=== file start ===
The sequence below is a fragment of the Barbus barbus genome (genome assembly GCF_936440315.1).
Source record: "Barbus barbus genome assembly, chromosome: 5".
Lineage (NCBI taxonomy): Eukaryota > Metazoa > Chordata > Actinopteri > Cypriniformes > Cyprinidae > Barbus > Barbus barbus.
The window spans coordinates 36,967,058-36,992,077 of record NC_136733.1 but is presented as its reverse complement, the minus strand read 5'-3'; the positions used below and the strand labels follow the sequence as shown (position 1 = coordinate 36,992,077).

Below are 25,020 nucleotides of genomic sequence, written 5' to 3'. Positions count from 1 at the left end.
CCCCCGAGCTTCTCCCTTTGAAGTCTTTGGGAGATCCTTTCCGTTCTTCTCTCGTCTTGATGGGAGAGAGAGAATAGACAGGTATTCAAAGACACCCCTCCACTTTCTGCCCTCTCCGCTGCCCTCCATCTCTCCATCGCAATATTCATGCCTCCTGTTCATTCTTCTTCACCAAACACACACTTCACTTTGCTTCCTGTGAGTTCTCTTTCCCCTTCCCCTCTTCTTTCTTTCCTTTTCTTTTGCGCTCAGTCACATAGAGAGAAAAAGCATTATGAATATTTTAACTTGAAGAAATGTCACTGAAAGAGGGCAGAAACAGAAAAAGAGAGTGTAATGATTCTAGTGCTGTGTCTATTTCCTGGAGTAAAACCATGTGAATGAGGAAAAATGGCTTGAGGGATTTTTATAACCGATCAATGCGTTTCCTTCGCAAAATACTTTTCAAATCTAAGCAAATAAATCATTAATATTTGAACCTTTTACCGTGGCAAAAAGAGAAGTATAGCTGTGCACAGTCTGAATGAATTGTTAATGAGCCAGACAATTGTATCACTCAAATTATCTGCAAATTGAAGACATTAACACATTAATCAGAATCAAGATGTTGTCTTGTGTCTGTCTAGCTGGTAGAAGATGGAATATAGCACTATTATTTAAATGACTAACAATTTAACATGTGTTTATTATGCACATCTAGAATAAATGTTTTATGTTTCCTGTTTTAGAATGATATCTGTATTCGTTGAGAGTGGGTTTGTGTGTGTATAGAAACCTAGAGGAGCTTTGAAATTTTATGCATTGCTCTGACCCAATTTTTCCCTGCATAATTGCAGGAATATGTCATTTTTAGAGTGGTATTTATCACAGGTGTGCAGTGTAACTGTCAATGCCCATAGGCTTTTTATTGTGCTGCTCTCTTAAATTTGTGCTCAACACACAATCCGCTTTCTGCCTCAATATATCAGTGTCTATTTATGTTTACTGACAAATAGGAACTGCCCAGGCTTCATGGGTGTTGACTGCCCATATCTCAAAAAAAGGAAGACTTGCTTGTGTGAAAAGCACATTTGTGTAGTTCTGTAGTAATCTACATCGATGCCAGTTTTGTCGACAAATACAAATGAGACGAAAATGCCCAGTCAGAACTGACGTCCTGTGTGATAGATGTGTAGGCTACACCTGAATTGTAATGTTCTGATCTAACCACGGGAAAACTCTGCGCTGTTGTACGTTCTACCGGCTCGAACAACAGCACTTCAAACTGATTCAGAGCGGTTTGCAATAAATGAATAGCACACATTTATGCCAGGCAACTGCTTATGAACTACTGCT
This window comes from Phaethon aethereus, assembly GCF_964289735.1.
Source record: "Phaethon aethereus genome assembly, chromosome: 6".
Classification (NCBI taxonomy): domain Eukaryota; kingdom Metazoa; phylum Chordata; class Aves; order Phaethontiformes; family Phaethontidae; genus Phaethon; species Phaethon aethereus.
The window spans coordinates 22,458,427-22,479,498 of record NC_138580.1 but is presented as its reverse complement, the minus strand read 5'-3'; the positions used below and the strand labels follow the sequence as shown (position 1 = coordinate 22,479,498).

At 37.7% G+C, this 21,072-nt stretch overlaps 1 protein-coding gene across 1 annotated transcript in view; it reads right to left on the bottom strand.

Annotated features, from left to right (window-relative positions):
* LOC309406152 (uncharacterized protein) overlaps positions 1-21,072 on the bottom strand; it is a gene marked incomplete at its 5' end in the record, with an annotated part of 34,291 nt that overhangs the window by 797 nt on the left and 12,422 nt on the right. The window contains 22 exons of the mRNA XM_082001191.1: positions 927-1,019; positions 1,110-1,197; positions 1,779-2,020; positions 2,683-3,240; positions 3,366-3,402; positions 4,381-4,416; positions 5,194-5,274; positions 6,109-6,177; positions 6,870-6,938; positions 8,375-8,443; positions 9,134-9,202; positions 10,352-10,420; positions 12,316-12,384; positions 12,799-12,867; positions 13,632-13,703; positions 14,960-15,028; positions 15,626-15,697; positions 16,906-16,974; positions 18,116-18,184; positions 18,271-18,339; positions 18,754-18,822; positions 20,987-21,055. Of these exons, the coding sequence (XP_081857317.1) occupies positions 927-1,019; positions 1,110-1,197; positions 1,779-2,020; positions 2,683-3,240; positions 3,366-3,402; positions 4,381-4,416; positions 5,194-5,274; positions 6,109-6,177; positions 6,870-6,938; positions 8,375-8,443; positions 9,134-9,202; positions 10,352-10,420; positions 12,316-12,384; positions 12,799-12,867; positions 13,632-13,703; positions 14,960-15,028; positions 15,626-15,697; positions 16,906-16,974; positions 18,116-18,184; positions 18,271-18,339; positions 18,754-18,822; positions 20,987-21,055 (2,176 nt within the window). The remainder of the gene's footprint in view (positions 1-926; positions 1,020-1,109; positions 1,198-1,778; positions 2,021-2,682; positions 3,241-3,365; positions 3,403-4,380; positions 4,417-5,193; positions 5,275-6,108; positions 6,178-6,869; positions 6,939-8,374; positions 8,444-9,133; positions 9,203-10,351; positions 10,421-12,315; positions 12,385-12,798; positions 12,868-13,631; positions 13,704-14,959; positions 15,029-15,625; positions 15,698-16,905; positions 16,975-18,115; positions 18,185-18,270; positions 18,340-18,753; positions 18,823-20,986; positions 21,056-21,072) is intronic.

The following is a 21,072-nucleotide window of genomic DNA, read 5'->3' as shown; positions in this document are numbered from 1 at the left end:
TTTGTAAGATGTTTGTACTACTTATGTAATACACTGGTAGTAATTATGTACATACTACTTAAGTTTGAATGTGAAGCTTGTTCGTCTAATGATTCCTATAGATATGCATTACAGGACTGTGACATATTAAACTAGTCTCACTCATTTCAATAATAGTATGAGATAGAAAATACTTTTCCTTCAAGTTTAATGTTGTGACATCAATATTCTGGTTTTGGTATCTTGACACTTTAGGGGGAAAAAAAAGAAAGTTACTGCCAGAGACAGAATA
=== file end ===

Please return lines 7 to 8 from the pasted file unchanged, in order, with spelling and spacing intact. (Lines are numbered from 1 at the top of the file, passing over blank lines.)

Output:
This window comes from Phaethon aethereus, assembly GCF_964289735.1.
Source record: "Phaethon aethereus genome assembly, chromosome: 6".